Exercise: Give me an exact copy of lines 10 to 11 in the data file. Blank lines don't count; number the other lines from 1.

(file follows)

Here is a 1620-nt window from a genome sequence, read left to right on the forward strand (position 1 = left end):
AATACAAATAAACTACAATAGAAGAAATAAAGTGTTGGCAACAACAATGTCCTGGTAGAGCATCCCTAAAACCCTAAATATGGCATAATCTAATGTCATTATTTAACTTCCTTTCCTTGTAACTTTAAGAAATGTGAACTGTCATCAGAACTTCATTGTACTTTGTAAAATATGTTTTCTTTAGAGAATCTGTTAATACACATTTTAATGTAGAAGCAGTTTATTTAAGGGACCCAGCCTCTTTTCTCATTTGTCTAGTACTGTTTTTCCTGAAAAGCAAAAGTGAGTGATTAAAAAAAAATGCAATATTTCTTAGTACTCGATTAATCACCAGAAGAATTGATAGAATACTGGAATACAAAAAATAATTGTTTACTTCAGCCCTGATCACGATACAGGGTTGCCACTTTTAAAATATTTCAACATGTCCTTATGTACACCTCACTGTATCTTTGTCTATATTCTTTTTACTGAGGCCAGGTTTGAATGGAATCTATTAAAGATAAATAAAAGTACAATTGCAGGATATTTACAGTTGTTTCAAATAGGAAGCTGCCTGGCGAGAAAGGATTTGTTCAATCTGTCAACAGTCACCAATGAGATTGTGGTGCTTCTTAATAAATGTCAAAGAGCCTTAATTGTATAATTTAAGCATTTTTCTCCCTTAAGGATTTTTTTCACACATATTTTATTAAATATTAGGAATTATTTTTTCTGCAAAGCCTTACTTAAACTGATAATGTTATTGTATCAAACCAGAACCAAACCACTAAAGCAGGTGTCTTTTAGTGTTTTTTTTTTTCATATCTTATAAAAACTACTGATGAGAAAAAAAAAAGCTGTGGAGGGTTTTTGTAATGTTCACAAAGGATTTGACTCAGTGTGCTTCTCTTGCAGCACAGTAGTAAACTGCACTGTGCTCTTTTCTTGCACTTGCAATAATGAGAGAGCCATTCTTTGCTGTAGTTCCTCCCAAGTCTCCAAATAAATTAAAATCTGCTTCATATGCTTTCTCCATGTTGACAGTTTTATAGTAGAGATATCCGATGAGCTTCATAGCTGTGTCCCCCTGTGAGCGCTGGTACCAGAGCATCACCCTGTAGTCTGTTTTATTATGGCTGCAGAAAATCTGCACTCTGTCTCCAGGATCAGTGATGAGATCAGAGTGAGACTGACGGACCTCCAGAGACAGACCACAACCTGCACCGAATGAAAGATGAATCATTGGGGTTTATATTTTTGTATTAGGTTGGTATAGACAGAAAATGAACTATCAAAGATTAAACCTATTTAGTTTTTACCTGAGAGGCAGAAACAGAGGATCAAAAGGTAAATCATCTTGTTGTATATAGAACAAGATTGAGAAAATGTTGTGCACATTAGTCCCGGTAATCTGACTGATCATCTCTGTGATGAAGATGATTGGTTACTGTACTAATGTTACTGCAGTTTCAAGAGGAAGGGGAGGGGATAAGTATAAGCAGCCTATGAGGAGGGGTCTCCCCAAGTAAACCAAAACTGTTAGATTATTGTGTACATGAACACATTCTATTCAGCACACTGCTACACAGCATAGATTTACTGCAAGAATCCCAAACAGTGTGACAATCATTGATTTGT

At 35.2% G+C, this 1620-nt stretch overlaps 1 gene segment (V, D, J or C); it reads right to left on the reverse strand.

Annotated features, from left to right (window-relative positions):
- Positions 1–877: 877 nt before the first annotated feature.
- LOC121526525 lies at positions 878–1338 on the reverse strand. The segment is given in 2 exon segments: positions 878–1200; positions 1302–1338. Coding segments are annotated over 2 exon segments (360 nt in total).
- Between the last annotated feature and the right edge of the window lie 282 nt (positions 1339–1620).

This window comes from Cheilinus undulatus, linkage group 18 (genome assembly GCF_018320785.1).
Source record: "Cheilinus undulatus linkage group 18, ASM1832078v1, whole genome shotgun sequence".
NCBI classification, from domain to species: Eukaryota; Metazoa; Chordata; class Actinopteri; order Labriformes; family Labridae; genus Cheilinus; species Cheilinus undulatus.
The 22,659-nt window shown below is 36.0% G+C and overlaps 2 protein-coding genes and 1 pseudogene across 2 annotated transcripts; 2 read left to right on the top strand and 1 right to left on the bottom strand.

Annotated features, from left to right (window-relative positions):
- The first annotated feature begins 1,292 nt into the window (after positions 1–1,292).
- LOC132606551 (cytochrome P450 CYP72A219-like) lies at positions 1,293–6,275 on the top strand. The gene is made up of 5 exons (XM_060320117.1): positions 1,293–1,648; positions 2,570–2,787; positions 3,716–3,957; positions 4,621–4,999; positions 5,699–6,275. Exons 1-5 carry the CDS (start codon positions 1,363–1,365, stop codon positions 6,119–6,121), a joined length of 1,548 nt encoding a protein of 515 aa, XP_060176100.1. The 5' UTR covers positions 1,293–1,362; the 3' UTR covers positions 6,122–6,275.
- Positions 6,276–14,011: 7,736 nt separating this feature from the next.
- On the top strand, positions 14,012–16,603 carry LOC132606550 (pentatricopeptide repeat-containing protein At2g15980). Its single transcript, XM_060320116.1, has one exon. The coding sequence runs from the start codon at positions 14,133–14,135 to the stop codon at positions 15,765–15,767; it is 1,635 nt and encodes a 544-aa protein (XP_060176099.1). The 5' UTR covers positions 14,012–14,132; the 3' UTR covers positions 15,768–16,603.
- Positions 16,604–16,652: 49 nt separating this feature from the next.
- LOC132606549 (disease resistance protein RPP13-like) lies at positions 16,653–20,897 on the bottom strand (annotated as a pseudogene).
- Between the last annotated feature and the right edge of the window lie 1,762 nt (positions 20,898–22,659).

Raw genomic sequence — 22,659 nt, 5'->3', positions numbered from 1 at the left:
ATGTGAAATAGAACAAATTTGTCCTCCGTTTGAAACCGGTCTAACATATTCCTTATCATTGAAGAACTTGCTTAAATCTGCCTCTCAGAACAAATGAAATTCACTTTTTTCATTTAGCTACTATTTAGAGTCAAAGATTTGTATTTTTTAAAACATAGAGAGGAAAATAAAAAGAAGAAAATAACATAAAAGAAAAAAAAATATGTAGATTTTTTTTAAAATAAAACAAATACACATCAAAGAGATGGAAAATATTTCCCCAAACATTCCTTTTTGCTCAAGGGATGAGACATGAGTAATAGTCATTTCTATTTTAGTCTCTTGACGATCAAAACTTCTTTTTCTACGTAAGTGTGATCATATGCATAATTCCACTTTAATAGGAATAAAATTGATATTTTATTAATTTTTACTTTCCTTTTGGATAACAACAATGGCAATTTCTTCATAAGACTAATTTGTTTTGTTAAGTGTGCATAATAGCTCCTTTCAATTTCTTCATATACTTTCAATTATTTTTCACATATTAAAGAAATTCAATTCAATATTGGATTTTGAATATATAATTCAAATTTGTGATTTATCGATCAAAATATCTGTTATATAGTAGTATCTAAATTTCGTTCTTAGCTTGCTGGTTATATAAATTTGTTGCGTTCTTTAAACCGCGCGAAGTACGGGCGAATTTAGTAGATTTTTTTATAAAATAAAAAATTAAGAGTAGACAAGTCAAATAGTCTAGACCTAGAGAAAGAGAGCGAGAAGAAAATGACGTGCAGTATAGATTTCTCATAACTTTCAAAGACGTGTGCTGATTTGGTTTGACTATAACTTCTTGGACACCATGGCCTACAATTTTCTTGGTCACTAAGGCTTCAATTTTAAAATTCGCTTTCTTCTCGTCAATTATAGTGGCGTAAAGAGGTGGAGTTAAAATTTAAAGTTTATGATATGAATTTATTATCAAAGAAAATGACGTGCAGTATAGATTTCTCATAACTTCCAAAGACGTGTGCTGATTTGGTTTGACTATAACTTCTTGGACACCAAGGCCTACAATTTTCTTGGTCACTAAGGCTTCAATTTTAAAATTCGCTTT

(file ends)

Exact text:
NCBI classification, from domain to species: Eukaryota; Metazoa; Chordata; class Actinopteri; order Labriformes; family Labridae; genus Cheilinus; species Cheilinus undulatus.
The 22,659-nt window shown below is 36.0% G+C and overlaps 2 protein-coding genes and 1 pseudogene across 2 annotated transcripts; 2 read left to right on the top strand and 1 right to left on the bottom strand.